Excused leave for voting explained
November 1, 2012
FORT JACKSON, S.C. -- Election Day is Tuesday, and employees are encouraged to exercise their right to vote. Tuesday is also a work day for most people.
As a general rule, when the polls are not open at least three hours before or after an employee's regular hours of work, the employee may be granted an amount of excused leave which will permit the employee to report for work three hours after the polls open or leave work three hours before the polls close, whichever requires the lesser amount of time off.
The federal government grants employees limited time off from work (i.e., excused absence) to vote in federal, state or municipal elections. The authority is discretionary in that time off must not interfere with agency operations. Typically, polling places throughout the state are open for extended periods of time.
Therefore, excused absence should rarely be needed. An employee who works a flexible schedule should adjust that schedule to accommodate polling hours. The employee can be excused only for hours that cannot be accommodated by the work schedule. Typically, no voting leave will be granted to employees whose workday begins three or more hours after the polls opens or ends more than three hours before the polls close.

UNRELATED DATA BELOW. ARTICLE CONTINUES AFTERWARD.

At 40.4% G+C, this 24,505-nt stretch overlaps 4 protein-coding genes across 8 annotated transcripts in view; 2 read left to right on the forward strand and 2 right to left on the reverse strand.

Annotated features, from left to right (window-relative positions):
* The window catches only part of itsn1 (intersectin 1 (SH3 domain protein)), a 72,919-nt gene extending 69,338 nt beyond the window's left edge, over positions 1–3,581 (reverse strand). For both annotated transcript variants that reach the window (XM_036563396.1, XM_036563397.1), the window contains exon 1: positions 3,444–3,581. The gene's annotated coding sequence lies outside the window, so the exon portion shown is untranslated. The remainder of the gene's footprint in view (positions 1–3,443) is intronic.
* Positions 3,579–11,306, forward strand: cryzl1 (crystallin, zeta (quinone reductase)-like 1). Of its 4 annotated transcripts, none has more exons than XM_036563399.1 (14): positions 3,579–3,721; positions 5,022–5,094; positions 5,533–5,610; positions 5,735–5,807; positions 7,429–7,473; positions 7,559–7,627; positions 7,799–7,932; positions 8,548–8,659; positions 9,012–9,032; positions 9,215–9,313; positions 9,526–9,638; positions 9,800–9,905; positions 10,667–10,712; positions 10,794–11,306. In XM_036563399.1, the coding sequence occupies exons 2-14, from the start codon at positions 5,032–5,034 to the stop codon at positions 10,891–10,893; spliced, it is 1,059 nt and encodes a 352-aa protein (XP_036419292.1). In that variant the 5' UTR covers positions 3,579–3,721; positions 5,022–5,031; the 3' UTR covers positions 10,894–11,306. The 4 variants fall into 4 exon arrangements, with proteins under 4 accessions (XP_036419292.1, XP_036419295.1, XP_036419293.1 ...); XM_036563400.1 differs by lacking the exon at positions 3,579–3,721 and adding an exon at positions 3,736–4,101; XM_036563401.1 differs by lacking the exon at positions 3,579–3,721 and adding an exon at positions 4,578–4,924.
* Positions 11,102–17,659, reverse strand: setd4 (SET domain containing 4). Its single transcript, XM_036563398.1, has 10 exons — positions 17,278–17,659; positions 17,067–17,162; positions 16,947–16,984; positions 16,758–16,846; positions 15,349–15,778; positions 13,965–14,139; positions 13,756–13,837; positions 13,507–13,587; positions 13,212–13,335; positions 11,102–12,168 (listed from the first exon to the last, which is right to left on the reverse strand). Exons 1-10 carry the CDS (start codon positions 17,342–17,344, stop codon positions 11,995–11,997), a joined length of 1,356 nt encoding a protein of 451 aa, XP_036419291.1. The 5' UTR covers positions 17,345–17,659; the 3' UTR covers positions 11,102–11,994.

If excused absence is necessary in the upcoming election, the following guidelines should be followed:
An employee's "regular work hours" should be determined by reference to the time of day the employee normally arrives at and departs from work.
If the polls are open from 6 a.m. to 6 p.m., the appropriate time periods for "voting leave" are 6 to 9 a.m. and 3 to 6 p.m.
Here are some examples:
An employee works a compressed work schedule (nine-hour day) from 6 a.m. to 3:30 p.m. This employee could be granted 30 minutes of "voting leave" (from 3 to 3:30 p.m.), since that would result in the least amount of missed duty time.
An employee works an 8-hour tour from 8 a.m. to 4:30 p.m. The employee is entitled to one hour of "voting leave" (8 to 9 a.m.), since this would result in the least amount of missed duty time.
In order to invoke voting leave, the employee must give the supervisor advance notice of the need for leave and indicate the preference for reporting to work late or leaving early. Supervisors of bargaining unit employees should refer to the applicable bargaining unit agreement before extending voting leave to employees.